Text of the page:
- The Indian government released a new framework to curb fake and misleading reviews on e-commerce platforms, travel services, restaurants, and consumer durables. Under the new rules: 1) Platforms will be required to set up review administrators to moderate reviews, 2) Reviews will need to include the publishing date and star rating. 3) Consumers should not be allowed to edit their reviews. 4) Foul language is not permitted. 5) Platforms should restrict authors giving fraudulent reviews from publishing reviews in the future. 6) Authors submitting reviews will be required to verify their identity.
- eBay sellers are reporting that local pickup is being offered as a delivery option in their listings even though they didn't turn on the setting. Sellers are having to create new listings to remove the shipping method, which costs them additional listing fees, however they do so because otherwise they'd be obligated to fulfill local delivery, which is impossible.
- Hestia Capital Partners LP is pushing Pitney Bowes Inc to re-evaluate its capital allocation and e-commerce strategy. The hedge fund, which owns a 6.9% stake in the company, has suggested a possible sale of an underperforming segment to focus on cash-generating segments like Presort Services, its mail aggregation business, and SendTech Solutions, its postage meter business.
- New research from the University of Florida revealed that many consumer products sold on Amazon have used deceptive marketing practices to raise prices while pretending to offer a discount. (It took a study to determine that? I thought everyone already knew that went on.) Regulations prohibiting deceptive pricing require that sellers use truthful price comparisons, and consumers have won class-action lawsuits against other retailers in the past for similar tactics.
- Amazon’s UK tax bill could jump £29M next year due to changes to business rates in the country that are scheduled to hit warehouses and online retailers the hardest. New rates will be based on property values, which means that online retailers will see a tax rise while taxes could fall for physical stores.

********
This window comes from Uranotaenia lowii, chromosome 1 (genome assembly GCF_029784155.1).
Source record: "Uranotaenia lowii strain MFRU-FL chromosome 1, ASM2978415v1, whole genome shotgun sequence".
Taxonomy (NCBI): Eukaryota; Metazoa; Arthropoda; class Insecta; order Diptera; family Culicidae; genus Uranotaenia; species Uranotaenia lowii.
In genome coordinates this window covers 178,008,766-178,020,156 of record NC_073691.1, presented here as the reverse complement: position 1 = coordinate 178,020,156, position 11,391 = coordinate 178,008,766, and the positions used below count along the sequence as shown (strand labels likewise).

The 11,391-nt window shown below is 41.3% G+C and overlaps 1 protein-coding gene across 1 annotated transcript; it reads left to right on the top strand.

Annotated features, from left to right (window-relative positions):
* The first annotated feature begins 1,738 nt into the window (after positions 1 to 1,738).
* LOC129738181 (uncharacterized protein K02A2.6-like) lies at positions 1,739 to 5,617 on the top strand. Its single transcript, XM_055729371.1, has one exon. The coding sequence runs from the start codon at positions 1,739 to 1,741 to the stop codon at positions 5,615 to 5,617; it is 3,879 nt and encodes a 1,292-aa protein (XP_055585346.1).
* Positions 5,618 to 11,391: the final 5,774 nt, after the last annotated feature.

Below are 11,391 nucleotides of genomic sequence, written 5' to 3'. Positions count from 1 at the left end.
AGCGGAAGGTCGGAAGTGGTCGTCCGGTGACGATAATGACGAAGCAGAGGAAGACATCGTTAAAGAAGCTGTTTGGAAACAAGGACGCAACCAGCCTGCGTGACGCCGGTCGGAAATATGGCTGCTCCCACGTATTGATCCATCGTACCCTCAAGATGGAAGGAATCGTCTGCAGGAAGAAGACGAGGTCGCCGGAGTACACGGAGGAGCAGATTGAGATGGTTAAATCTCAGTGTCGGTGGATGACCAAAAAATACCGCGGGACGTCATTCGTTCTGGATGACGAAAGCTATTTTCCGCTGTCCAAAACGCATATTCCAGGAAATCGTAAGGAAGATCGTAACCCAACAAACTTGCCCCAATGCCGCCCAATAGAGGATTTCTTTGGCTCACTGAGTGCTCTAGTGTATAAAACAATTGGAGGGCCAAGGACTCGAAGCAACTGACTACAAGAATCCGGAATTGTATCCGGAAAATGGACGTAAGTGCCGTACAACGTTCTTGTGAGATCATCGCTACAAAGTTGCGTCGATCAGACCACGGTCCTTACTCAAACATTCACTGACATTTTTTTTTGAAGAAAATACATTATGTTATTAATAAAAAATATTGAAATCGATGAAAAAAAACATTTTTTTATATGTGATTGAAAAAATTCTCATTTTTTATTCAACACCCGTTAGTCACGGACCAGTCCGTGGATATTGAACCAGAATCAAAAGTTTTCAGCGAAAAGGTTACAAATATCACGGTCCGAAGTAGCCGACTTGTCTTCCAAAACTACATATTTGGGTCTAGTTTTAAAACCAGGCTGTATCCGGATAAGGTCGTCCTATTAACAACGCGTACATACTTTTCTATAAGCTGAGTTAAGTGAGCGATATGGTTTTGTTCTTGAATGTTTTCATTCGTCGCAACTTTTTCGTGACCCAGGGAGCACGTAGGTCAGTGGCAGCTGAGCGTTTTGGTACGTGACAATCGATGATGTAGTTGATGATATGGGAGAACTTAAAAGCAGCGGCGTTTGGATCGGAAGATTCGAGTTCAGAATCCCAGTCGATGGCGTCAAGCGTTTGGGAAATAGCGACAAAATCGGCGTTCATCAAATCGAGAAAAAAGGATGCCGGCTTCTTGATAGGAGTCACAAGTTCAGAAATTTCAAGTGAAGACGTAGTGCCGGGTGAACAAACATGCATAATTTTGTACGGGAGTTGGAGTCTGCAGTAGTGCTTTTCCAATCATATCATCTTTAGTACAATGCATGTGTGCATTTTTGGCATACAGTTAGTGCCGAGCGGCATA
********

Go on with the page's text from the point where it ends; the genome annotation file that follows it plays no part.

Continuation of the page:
- Shopify is under heat for resisting calls to cut ties with Libs of TikTok, a controversial site accused of being anti-LGBTQ2 that sells merchandise plastered with allegations of grooming children. A Shopify spokesperson said that the merchant is not currently in violation of Shopify’s Acceptable Use Policy.
- Bold Commerce appointed Peter Karpas as their new CEO. Karpas joins Bold with over three decades of experience in e-commerce, payments and fintech, having most recently served as SVP, Global Head of SMB Products at First Data (now Fiserv).
- JD.com is cutting the salaries of more than 2,000 senior leaders by up to 20% in order to allocate $1.4B to help rank-and-file employees buy homes. The move is part of China's “common prosperity” campaign to reduce economic inequality in the country.
- WooCommerce and Coinbase are teaming up to allow merchants to accept crypto payments through Coinbase Commerce. Woocommerce merchants are now able to accept Bitcoin, Bitcoin Cash, DAI, Ethereum, Litecoin, Dogecoin, or USD Coin.
- Amazon's customer satisfaction has slipped with shoppers, according investment firm Evercore ISI who conducts yearly surveys. The number of Amazon customers who said they were “extremely” or “very satisfied” with the company in a recent survey fell to 79% in 2022 from its peak of 88% a decade ago. I think that what actually happened is that Amazon set the bar so high that customers became entitled. 88% satisfaction represented the novelty shopping experience that Amazon offered a decade ago — which has now become the norm across most major retailers.
- Plus 4 seed rounds, IPOs, and acquisitions of interest including Popup's $3.5M pre-seed round.
I hope you find this news recap helpful. See you next week!
Editor of Shopifreaks